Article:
A randomised comparison and economic evaluation of laparoscopic-assisted hysterectomy and abdominal hysterectomy
Article first published online: 12 AUG 2005
BJOG: An International Journal of Obstetrics & Gynaecology
Volume 107, Issue 11, pages 1386–1391, November 2000
How to Cite
Lumsden, M. A., Twaddle, S., Hawthorn, R., Traynor, I., Gilmore, D., Davis, J., Deeny, M., Cameron, I. T. and Walker, J. J. (2000), A randomised comparison and economic evaluation of laparoscopic-assisted hysterectomy and abdominal hysterectomy. BJOG: An International Journal of Obstetrics & Gynaecology, 107: 1386–1391. doi: 10.1111/j.1471-0528.2000.tb11653.x
- Issue published online: 12 AUG 2005
- Article first published online: 12 AUG 2005
- Accepted 31 July 2000
Objectives To determine the safety, cost effectiveness and effect on quality of life of laparoscopicassisted vaginal hysterectomy (LAVH) compared with total abdominal hysterectomy (TAH) in the management of benign gynaecological disease.
Design Randomised controlled trial and economic evaluation.
Setting Three hospitals in the West of Scotland.
Participants Two hundred women scheduled for an abdominal hysterectomy for benign gynaecological disease.
Main outcome measures Conversion rate of LAVH to TAH, complication rates, NHS resource use and costs, quality of life using EuroQol 5 D visual analogue scale, and achievement of milestones.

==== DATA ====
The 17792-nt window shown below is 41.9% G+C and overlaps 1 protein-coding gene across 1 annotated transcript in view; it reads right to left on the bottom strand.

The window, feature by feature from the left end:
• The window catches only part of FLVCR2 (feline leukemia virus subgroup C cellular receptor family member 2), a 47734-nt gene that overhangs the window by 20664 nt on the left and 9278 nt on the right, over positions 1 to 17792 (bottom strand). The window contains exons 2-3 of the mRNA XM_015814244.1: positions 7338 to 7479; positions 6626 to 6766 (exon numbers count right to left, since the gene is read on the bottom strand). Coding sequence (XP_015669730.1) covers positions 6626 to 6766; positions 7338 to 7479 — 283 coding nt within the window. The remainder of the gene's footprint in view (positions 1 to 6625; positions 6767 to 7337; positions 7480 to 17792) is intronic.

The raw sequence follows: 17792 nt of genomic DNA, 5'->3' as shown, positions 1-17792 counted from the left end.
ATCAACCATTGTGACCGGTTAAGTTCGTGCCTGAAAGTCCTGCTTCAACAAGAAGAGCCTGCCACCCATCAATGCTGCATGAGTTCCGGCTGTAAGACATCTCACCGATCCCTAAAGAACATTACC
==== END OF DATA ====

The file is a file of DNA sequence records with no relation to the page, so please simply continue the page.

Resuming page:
Results The overall incidence of operative complications was 14% in the TAH group and 8% in the LAVH group, with an 8% conversion rate. Length of operation was significantly greater in the women having LAVH at 81 ±30 min vs 47 ±16 min (P < 0.001). There was no difference in analgesic requirements between the groups although there was a significantly shorter hospital stay for those having LAVH. The rate of post-surgery recovery, satisfaction with operation and quality of life at four weeks post-operative were similar in the two groups of women. LAVH was significantly more expensive than TAH and remained more expensive for all but the most extreme scenario.
Conclusions This study demonstrates that despite the decreased length of hospital stay, LAVH is more expensive than TAH. In addition, recovery following operation and patient satisfaction were not affected by the route chosen. It is unlikely that LAVH represents an efficient use of NHS resources.